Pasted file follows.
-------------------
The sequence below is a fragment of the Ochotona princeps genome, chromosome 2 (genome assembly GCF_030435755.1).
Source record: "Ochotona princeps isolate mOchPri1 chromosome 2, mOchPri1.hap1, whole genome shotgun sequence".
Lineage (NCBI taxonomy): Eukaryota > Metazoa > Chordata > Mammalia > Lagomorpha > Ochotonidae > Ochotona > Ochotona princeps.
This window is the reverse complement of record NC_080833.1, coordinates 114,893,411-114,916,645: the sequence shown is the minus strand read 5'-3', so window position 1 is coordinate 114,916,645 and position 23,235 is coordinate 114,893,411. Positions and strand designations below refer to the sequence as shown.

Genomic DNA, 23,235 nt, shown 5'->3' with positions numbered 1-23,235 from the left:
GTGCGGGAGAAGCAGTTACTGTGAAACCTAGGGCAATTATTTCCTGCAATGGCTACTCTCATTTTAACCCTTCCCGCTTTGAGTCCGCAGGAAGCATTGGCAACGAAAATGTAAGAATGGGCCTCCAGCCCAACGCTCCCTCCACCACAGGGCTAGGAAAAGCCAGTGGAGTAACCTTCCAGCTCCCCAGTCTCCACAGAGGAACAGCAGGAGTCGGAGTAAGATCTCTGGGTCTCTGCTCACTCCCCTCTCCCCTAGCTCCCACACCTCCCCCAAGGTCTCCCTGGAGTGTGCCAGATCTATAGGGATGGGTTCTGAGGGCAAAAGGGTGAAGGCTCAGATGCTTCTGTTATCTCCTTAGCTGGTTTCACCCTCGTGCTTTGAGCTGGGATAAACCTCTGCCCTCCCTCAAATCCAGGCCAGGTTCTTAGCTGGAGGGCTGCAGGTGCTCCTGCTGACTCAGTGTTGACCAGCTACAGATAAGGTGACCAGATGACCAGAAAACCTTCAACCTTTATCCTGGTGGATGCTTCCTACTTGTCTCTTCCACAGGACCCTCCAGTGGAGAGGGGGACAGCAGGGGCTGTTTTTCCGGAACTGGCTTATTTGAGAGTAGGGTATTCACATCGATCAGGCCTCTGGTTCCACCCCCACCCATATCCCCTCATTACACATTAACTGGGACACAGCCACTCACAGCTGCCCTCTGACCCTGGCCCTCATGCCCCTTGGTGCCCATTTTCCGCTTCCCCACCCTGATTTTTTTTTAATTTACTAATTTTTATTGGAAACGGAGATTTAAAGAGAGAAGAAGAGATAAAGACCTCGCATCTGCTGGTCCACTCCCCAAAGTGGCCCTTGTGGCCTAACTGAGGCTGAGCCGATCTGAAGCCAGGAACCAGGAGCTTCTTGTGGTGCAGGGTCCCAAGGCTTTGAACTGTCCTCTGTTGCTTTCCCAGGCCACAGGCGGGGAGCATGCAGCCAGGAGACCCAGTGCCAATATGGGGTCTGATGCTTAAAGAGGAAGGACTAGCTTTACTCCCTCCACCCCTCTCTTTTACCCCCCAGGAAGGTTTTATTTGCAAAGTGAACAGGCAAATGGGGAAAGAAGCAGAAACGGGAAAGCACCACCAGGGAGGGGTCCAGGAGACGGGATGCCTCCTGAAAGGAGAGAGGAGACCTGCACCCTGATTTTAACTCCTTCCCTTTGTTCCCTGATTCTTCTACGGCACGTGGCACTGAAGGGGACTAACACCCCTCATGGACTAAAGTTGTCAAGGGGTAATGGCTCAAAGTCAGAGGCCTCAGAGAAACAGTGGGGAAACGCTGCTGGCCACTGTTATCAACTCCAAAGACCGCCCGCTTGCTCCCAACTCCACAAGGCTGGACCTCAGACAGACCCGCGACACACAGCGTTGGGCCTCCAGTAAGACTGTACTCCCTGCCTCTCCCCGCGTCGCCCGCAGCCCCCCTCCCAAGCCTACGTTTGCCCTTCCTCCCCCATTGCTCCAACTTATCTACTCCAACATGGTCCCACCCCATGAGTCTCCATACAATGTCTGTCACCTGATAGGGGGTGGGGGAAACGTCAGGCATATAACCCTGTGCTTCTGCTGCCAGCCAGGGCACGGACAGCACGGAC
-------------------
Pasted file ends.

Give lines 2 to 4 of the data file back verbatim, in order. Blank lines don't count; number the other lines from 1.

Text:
Source record: "Ochotona princeps isolate mOchPri1 chromosome 2, mOchPri1.hap1, whole genome shotgun sequence".
Lineage (NCBI taxonomy): Eukaryota > Metazoa > Chordata > Mammalia > Lagomorpha > Ochotonidae > Ochotona > Ochotona princeps.
This window is the reverse complement of record NC_080833.1, coordinates 114,893,411-114,916,645: the sequence shown is the minus strand read 5'-3', so window position 1 is coordinate 114,916,645 and position 23,235 is coordinate 114,893,411. Positions and strand designations below refer to the sequence as shown.